Cluster Level Logging in Kubernetes
Application and system logs can help you understand what is happening inside your cluster. The logs are useful for debugging problems and monitoring application and cluster activities.
The easiest and most embraced logging method for containerized applications is to write to the standard output and standard error streams.
However, the default functionality provided by a container engine or runtime is usually not enough for a complete logging solution. For example, if a container crashes, or a pod is evicted, or a node dies, you’ll usually still want to access your application’s logs, hence logs should have a separate storage and lifecycle independent of nodes, pods, or containers.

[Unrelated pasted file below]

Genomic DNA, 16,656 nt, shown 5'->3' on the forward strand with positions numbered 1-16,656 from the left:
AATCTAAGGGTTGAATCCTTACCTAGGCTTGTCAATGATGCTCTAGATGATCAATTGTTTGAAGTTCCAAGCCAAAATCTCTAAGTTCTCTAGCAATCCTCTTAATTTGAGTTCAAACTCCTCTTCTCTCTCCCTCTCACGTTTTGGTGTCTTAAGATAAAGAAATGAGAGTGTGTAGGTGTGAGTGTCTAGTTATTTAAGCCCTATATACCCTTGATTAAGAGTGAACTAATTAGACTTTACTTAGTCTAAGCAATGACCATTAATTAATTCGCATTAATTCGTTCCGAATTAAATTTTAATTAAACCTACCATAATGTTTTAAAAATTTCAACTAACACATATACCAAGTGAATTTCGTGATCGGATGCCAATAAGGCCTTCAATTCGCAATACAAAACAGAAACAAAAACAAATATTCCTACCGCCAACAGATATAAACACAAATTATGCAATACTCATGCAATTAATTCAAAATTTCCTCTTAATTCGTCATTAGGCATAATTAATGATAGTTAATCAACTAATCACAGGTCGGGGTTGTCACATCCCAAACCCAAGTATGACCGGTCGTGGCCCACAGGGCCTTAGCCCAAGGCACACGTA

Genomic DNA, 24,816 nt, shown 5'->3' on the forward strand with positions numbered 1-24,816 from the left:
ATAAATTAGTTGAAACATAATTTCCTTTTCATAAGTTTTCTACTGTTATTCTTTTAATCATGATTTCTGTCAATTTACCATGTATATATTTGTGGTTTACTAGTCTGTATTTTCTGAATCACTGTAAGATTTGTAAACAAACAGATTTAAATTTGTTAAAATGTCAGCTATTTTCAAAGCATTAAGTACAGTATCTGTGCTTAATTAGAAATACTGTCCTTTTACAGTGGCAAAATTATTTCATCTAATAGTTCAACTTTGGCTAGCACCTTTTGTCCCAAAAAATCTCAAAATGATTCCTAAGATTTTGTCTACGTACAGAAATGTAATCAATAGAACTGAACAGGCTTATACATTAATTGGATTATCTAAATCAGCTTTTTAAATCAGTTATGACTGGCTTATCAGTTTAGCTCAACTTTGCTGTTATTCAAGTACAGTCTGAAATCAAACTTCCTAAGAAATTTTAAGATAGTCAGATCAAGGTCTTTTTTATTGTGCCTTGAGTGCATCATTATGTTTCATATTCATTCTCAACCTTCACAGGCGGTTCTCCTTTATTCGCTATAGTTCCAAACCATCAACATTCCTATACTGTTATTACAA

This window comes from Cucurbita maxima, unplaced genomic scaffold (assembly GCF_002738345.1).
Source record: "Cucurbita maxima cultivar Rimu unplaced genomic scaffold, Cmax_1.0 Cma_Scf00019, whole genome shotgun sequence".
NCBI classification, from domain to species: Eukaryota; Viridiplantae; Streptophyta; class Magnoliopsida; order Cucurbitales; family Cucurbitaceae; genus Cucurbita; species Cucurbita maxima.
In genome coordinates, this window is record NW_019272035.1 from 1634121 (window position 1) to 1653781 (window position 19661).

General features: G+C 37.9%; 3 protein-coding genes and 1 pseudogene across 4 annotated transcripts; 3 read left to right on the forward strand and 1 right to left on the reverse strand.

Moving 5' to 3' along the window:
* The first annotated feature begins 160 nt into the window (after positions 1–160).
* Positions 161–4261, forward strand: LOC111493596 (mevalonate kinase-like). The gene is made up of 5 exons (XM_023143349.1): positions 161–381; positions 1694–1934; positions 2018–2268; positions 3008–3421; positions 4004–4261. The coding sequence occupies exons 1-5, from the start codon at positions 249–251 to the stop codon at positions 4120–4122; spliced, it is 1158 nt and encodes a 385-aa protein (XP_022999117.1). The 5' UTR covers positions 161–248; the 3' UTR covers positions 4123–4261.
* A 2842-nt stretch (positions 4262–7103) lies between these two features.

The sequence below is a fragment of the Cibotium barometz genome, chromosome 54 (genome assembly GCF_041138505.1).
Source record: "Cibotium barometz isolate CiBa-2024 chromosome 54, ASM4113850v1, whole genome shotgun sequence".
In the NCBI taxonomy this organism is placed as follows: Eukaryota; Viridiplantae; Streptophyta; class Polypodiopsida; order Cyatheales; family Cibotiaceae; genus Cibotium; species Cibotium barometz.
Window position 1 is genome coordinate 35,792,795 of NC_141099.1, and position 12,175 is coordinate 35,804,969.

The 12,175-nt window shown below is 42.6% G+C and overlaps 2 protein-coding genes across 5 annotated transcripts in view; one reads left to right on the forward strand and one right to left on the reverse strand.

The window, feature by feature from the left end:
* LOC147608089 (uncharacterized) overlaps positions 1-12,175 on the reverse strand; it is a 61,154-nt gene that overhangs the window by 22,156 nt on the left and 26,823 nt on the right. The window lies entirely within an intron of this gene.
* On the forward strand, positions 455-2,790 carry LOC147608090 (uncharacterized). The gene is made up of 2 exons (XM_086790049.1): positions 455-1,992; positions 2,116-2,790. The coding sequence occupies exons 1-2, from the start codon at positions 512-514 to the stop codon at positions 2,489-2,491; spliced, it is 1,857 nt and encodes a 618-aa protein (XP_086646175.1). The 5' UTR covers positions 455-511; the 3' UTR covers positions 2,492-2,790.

This concept is called cluster-level-logging. Cluster-level logging requires a separate backend store inside or outside of your cluster.
To understand Cluster-level-logging in kubernetes, you need to understand following.
- Basic logging in Kubernetes
- Logging at the node level
- Cluster-level logging architectures
Basic logging in Kubernetes
First you need to understand the basic logging in Kubernetes that outputs data to the standard output stream. To understand basic logging in kubernetes, I will use a Pod with one container that writes some text to standard output once per second.
Following is the pod defination:
apiVersion: v1 kind: Pod metadata: name: counter spec: containers: - name: count image: busybox args: [/bin/sh, -c, 'i=0; while true; do echo "$i: $(date)"; i=$((i+1)); sleep 1; done']
Logging at the node level
Cluster-level logging architectures
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